What I’ve Learned Working At Amazon For Five Years
I am officially a “yellow badge.” If you’re not familiar with Amazon’s peculiar culture, that means that I have been at the company for five years! It also marks my five years a professional as Amazon was my first job after I graduated from Colorado State University. When I started at Amazon on June 16, 2014, I honestly had no idea I would make it to five years. I had only been to Seattle twice before moving (onsite interview and house hunting trip), I didn’t have any friends, and so many people warned me that the city was rainy and depressing. Seattle has been a beautiful surprise and I have learned and grown so much at Amazon over the years!
Here are the five things that I have learned over the last five years:
#1. Explore New Opportunities
My first position at Amazon was a Brand Specialist (Retail Vendor Manager I) in their Retail Undergraduate Program (RUP). This role taught me the true definition of ownership. Straight out of undergrad I was assigned Microsoft. I was responsible for an entire subcategory of their products which including inventory management, marketing, promotions, vendor relationship management, and new product launches. When I started in this role, I was so nervous but it was the most rewarding role that I have had. It built the foundation for my future roles. It taught me about retail and e-commerce. I learned what I liked, and didn’t like. This prepared me for the Instock Manager role and later my Product Manager role.
I have had promoted twice on two different teams and had three different roles, on three different teams, managing 5+ different product categories, responsible for $500M+ in revenue over the last 5 years!
Make moves and add new things under your belt!
#2. Be the Change You Wish to See
During my first couple of months in Seattle, I started to realize that I didn’t have a community with people who look liked me, or was experiencing some of the things that I was facing as a Black American and a black woman. There were things that I wanted to do and things that I wished Amazon did. Instead of waiting for someone to do the things that I wanted, I ran for a position within Amazon’s Black Employee Network (BEN) and was first elected as the Director of Networking and later elected as the President (current role). I am able to implement not only the changes I want to see, but also things that other Amazonians wanted! I worked on programming where Amazon collaborated externally more (ex: planned and hosted the first Cross-Company Black ERG Holiday Party), enabled ways for people to experience the culture (ex: Amazon x AfroTech 2018 engagement), and highlighted the work that people are doing internally and in the community (ex: BEN Startup Week, Black Excellence Gala).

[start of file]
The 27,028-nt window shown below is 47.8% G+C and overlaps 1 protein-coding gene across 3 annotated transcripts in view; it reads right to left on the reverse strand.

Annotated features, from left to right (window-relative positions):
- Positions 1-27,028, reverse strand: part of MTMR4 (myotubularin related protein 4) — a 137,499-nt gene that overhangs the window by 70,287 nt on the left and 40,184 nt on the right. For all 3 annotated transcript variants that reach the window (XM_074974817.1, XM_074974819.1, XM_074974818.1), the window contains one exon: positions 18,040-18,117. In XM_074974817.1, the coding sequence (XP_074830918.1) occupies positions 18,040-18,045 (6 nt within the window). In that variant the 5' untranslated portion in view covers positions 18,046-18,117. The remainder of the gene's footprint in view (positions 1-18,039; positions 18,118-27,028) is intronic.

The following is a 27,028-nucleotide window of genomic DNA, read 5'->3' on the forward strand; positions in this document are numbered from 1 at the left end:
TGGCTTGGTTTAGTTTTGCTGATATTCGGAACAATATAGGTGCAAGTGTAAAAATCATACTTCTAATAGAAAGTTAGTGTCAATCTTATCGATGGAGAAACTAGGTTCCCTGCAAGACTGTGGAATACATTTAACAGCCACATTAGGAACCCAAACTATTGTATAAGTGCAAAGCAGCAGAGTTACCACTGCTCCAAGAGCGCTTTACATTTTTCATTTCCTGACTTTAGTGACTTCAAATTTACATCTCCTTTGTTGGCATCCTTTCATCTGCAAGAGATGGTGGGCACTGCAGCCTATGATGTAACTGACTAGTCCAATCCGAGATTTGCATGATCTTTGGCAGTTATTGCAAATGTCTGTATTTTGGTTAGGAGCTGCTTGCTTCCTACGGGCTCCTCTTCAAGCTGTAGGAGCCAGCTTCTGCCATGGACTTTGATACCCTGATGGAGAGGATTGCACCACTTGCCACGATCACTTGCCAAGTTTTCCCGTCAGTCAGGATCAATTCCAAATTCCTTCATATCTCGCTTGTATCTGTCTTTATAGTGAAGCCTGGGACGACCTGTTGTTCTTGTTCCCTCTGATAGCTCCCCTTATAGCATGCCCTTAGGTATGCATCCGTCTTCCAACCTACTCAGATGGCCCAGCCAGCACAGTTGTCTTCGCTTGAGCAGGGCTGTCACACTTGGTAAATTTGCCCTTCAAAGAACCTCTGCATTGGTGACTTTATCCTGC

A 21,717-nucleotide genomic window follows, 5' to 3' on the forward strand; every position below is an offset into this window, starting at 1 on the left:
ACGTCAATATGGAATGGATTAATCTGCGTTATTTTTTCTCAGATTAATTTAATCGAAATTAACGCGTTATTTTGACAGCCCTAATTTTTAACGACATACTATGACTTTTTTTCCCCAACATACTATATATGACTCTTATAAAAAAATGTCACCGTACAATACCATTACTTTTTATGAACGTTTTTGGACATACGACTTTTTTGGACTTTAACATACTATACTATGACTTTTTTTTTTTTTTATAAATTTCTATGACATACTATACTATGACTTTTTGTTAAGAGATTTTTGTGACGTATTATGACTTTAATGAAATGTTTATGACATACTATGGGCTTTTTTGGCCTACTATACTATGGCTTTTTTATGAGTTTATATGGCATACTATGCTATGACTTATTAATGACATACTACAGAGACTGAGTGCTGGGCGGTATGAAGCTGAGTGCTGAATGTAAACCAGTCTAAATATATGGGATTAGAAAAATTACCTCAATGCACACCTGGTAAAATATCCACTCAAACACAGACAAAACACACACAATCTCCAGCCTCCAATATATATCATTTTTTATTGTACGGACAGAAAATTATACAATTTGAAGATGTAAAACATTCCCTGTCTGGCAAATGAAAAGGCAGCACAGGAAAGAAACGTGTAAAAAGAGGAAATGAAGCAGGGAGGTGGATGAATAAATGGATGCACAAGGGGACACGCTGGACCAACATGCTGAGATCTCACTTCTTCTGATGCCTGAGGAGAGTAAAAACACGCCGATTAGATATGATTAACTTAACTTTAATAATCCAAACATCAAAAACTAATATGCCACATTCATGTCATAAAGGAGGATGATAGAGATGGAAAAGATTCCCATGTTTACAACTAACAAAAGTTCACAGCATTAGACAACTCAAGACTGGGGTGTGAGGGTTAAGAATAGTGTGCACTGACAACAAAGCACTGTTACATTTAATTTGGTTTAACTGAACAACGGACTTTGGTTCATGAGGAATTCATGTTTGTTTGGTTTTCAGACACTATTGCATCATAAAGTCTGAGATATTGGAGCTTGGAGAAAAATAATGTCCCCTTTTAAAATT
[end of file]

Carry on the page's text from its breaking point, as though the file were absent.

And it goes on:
In addition to BEN, I learned to just ask. I’m not uncomfortable with talking with senior leaders. In order for you to make things happen, you have to have confidence, data, and a strong case to make your request. To my surprise, I am not turned down often. knock on wood
Don’t sit around and wait for it; have a bias for action and make it happen!
#3. You Own Your Career
Sometimes we can get comfortable and rely on others to drive our career. It is your job to make sure you are happy and working on things that are developing you. You should constantly be thinking about what skills you want to gain in your current role to prepare you for next two roles. Each experience is a stepping stone for your career. While it is extremely important to live in the present and embrace your experiences, you have to think and plan for your future. Take full advantage of the company you are working for. If they are a leader in tech, you should be gaining tech fluency even if you are not in a technical role.
If you are not being challenged, talk to your manager. If your manager isn’t developing you or providing you with the experience/skills that you want, take action to find a better fit for YOU. Do not waste time relying on someone else to progress your career for you. It is YOUR career; you have to put the work in and know when to pivot if necessary.
My path is not your path; the only person that can push you is you.
#4. Networking is Key
I have connections within almost every organization across Amazon at different levels including our S-Team (equivalent to C Suite at other companies). I have been able to do this through three different things. #1, I building relationships within my current team. The people you work with now will eventually rotate to other teams/organizations. Once they rotate, you now have a connection in a new organization. #2, I take on projects that require cross-team and cross-company collaboration. This allows you to not only meet and work with new people, but you get to learn more about different teams/organizations. #3, I got involved. I was my team’s “Fun SME” so I became everyone’s go to person for fun (not a bad reputation to have). I also got involved with BEN. Affinity Groups bring together people from different parts of the company, and also bring together Affinity Groups from other companies which further increases your network.
A solid network will help you go far professionally and socially.
#5. Have Fun
One of my previous managers used to always ask, “Are you still having fun?” It took me awhile to truly appreciate that question. Everyday isn’t going to be fun at work, but the fun should definitely outweigh the bad. Work on products that excite you and put on programming that interest you (see point #3). We spend too much of our lives at work to be miserable. If you are no longer having fun it could be a sign that it is time for something new!
Never deprioritize your happiness!
I hope these learnings from my first five years as a professional are helpful to you! If you have questions feel free to contact me or leave a comment below!
Originally posted here